• We are currently restructuring and will no longer be holding support meetings.  Please contact our Autism Resource Specialist at nnestor@autismsociety-nc.org if you have any questions or needs. 


Who We Are:

With the increasing number of autism organizations, there is often confusion about how we are different. In short, our mission remains the same as it was when we were founded. For the past 40 years, the Autism Society of North Carolina has worked to address areas of need and expand services for the autism community in North Carolina.

  • Our organization works to directly improve the lives of individuals and families affected by autism. We help real people facing real challenges. We are service driven, rather than research driven.
  • We are a local organization, supporting North Carolinians affected by autism. Every dollar that we raise stays within North Carolina, helping people who live and work in our local communities.


What is Autism?

Autism spectrum disorder (ASD) refers to a group of developmental disabilities-including classic autism, pervasive developmental disorder-not otherwise specified (PPD-NOS), and Asperger's Syndrome-that affect a person's ability to understand what they see, hear, and otherwise sense.  It is a brain disorder that impacts communication, social interaction, and behavior.  Individuals with ASD typically have difficulty understanding verbal and nonverbal communication and learning appropriate ways of relating to other people, objects, and events.  No two people with ASD are the same.  As its name implies, ASD is a spectrum disorder that affects individuals differently and with varying degrees of severity.  Additionally, ASD is often found in combination with other disabilities.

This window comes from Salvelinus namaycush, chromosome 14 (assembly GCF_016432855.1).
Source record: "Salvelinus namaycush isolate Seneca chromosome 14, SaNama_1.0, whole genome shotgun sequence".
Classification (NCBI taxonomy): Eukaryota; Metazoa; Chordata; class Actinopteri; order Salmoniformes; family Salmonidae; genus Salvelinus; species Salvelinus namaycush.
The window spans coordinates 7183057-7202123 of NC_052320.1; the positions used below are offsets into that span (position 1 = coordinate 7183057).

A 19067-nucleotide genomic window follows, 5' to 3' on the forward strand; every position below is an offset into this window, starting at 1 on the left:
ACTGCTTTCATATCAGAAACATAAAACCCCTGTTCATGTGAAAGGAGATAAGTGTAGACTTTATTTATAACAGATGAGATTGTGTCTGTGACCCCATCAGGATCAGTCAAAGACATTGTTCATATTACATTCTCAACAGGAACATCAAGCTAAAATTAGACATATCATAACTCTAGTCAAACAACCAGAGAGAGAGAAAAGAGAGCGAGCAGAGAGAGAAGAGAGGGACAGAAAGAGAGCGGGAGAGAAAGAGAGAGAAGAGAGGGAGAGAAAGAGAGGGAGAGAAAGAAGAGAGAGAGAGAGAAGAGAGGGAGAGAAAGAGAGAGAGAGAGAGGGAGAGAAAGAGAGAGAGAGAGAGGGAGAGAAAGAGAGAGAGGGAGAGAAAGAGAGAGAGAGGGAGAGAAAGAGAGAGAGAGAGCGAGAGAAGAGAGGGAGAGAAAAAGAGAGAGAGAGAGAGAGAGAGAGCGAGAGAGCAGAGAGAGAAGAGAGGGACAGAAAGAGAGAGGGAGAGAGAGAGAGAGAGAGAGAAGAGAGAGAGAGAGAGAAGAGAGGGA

ASD is the second most common developmental disability, following only mental retardation.  ASD is more common than childhood cancer, cystic fibrosis, and multiple sclerosis combined.  It is estimated that out of every 88 people are born with some form of ASD.
Signs of Autism:

A child or adult with an ASD might:
  • have language deficits or differences;
  • talk about or show interest in a restricted range of topics;
  • not point at objects to show interest;
  • not look at objects;
  • have trouble relating to others;
  • avoid eye contact and/or want to be alone;
  • have trouble understanding other people's feelings;
  • prefer not to be held or cuddled;
  • appear to be unaware when other people talk;
  • repeat or echo words or phrases;
  • have trouble expressing their needs;
  • laugh, cry, or show distress for no apparent reason;
  • repeat actions over and over again;
  • have trouble adapting when a routine changes;
  • have unusual reactions to senses;
  • be oversensitive or under-sensitive to pain;
  • lose skills they once had;
  • not play with toys appropriately;
  • have sleep issues;
  • have digestive problems and/or food sensitivities.
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